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Insurance Law

Appeals Court Makes New Law: Insurer Must Pay Interest On Settlement After 30th Day Without Payment

Singler v. Zurich American Ins. Co., No. 2014AP391 (Wis. Ct. App. Sept. 16, 2014), [enhanced version available to subscribers], involves Zurich’s eve-of-trial settlement of an automobile liability claim for $1.9 million. Zurich’s attorney told the plaintiff’s attorney that it would take “at least a month to get the check authorized out of Australia[.]” The settlement did not specify any time for payment. Forty or so days after the settlement had been reached the plaintiff’s attorney moved for a court order seeking 12% interest on the settlement after the 30th day.

It seems to me that there were some complexities in getting the settlement payment sorted out. The insured’s driver’s employer was an Australian corporation and there was a $2 million SIR. Zurich’s counsel explained it like this: “So, therefore, they have to tender what is left of the first 2 million and subtract defense costs as well as the settlement in a companion case.... And then the XL carrier who has the insurance after that has to determine how much they’re going to pay.”

Nonetheless, the court granted the motion and awarded 12% interest beginning thirty days after the settlement. The court felt that, under the circumstances – with a settlement seemingly on the horizon and Zurich being in the business of paying losses -- Zurich should have “set the wheels in motion” and been able to issue a check in a week.

The Wisconsin appeals court held that interest was owed – albeit only 5% annually and not 12% based on certain statutory considerations. But, more importantly, the court agreed with the concept that interest was owed on an unpaid settlement after the 30th day: “The parties agree that their settlement agreement did not contain any time limit for payment. They also agree that, when a contract does not contain a time limit for performance, a reasonable time is implied.”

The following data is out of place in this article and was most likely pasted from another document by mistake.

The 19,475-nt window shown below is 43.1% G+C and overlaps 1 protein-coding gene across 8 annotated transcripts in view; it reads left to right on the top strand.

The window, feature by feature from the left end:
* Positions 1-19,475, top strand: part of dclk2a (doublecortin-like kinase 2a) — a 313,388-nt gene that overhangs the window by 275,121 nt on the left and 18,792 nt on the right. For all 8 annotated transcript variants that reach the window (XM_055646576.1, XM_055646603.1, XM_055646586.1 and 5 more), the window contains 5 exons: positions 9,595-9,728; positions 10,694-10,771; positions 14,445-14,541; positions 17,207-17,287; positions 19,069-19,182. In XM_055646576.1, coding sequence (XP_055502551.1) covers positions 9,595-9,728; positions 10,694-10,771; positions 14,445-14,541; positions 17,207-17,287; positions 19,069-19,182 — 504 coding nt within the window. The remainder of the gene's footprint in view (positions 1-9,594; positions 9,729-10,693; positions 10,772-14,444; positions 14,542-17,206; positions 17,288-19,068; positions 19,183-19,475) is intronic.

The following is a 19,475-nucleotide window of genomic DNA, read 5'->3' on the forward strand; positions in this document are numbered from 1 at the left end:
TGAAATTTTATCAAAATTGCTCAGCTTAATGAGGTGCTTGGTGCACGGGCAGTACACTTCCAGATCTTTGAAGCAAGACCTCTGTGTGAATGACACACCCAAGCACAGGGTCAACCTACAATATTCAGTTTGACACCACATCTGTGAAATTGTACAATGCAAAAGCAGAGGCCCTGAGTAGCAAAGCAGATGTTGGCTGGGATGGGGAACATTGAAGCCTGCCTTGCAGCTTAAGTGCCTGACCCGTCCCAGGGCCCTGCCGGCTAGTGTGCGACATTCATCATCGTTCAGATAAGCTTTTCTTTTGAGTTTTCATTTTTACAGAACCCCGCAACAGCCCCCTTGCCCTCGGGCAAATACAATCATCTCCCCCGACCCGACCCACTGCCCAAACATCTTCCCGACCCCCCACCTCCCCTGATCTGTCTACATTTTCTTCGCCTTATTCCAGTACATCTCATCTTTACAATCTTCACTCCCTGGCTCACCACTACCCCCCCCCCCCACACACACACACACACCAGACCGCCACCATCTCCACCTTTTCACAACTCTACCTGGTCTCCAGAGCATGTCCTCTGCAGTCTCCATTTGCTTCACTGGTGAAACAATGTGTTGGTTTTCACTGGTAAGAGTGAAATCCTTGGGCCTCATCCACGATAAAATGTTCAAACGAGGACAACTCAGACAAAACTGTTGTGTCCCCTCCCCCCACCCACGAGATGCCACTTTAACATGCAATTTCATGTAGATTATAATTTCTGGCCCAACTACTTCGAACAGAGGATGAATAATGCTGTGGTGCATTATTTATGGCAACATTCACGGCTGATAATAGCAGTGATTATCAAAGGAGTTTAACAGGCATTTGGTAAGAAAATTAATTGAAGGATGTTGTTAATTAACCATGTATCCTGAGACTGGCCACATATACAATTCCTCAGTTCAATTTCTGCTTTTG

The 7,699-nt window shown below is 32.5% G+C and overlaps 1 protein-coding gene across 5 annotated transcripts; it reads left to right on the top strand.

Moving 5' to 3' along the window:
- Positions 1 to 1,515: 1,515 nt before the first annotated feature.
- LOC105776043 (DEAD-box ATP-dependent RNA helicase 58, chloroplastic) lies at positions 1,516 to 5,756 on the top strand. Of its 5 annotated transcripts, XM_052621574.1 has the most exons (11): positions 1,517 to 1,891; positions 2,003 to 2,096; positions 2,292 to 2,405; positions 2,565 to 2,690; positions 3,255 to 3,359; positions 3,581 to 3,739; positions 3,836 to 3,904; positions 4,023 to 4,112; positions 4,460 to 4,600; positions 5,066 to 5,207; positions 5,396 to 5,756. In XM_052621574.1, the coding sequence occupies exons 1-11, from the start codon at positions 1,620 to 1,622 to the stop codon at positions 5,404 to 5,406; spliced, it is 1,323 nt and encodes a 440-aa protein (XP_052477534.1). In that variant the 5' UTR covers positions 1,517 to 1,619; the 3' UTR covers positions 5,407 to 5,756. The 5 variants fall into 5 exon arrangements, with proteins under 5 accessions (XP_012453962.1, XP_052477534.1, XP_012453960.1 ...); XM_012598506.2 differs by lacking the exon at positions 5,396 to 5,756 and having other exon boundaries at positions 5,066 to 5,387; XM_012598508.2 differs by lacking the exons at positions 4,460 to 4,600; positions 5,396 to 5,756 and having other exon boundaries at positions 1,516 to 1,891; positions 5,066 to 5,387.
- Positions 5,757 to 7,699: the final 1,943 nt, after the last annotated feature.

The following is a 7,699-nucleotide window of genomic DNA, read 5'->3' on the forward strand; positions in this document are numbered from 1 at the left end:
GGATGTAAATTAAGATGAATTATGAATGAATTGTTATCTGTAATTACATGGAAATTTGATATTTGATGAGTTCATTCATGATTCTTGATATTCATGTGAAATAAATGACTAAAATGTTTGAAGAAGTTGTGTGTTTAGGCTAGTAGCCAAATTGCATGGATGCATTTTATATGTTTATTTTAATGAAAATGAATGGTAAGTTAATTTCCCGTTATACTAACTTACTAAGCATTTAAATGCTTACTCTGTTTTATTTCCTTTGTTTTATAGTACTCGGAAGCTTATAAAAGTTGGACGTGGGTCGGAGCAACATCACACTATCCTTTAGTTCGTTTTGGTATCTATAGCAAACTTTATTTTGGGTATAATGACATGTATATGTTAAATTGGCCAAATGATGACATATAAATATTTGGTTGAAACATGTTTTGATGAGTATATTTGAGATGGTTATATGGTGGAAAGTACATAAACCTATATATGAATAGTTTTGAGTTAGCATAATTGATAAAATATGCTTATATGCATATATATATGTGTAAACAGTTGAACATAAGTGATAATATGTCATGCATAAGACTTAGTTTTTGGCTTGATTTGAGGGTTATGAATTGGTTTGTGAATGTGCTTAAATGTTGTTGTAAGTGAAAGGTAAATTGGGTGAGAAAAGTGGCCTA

The court concluded that, based on the following considerations, it was not clearly erroneous that it was reasonable for Zurich to expect to pay the settlement within 30 days: “At the time of settlement, Singler’s case had been pending for an extended period of time; Zurich had previously made settlement offers of $1.5 million and $1.75 million; The parties did not settle until the eve of trial; consequently, as of the settlement date, Zurich would have known that, in a relatively short time, the jury could award damages in the range of Zurich’s previous settlement offers; Zurich had been involved in the trial and settlement of a companion case; and Zurich was in the business of covering losses.”

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The views expressed herein are solely those of the author and not necessarily those of his firm or its clients. The information contained herein shall not be considered legal advice. You are advised to consult with an attorney concerning how any of the issues addressed herein may apply to your own situation. Coverage Opinions is gluten free but may contain peanut products.

    Randy Maniloff is Counsel at White and Williams, LLP in Philadelphia. He previously served as a firm Partner for seven years and transitioned to a Counsel position to pursue certain writing projects including Coverage Opinions . Nonetheless he still maintains a full-time practice at the firm. Randy concentrates his practice in the representation of insurers in coverage disputes over primary and excess obligations under a host of policies, including commercial general liability and various professional liability policies, such as public official’s, law enforcement, educator’s, media, computer technology, architects and engineers, lawyers, real estate agents, community associations, environmental contractors, Indian tribes and several others. Randy has significant experience in coverage for environmental damage and toxic torts, liquor liability and construction defect, including additional insured and contractual indemnity issues. Randy is co-author of “General Liability Insurance Coverage - Key Issues In Every State” (Oxford University Press, 2nd Edition, 2012). For the past twelve years Randy has published a year-end article that addresses the ten most significant insurance coverage decisions of the year completed.

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